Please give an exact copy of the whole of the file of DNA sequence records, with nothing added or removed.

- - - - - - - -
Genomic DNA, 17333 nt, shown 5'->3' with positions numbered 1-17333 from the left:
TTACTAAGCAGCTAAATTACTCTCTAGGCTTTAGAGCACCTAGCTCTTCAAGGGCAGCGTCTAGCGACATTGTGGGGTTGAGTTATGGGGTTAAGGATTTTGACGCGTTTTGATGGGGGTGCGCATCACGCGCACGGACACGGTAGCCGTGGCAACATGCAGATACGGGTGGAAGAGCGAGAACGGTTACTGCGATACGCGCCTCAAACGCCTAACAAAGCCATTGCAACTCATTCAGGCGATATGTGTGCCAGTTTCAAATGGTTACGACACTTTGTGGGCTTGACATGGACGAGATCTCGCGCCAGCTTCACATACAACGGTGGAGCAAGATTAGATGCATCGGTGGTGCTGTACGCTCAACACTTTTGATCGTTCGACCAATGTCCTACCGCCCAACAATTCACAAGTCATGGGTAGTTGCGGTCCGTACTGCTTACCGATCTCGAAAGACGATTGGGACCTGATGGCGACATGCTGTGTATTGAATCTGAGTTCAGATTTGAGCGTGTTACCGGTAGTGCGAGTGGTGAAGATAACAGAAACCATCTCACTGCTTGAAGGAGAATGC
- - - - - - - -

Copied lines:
Genomic DNA, 17333 nt, shown 5'->3' with positions numbered 1-17333 from the left:
TTACTAAGCAGCTAAATTACTCTCTAGGCTTTAGAGCACCTAGCTCTTCAAGGGCAGCGTCTAGCGACATTGTGGGGTTGAGTTATGGGGTTAAGGATTTTGACGCGTTTTGATGGGGGTGCGCATCACGCGCACGGACACGGTAGCCGTGGCAACATGCAGATACGGGTGGAAGAGCGAGAACGGTTACTGCGATACGCGCCTCAAACGCCTAACAAAGCCATTGCAACTCATTCAGGCGATATGTGTGCCAGTTTCAAATGGTTACGACACTTTGTGGGCTTGACATGGACGAGATCTCGCGCCAGCTTCACATACAACGGTGGAGCAAGATTAGATGCATCGGTGGTGCTGTACGCTCAACACTTTTGATCGTTCGACCAATGTCCTACCGCCCAACAATTCACAAGTCATGGGTAGTTGCGGTCCGTACTGCTTACCGATCTCGAAAGACGATTGGGACCTGATGGCGACATGCTGTGTATTGAATCTGAGTTCAGATTTGAGCGTGTTACCGGTAGTGCGAGTGGTGAAGATAACAGAAACCATCTCACTGCTTGAAGGAGAATGC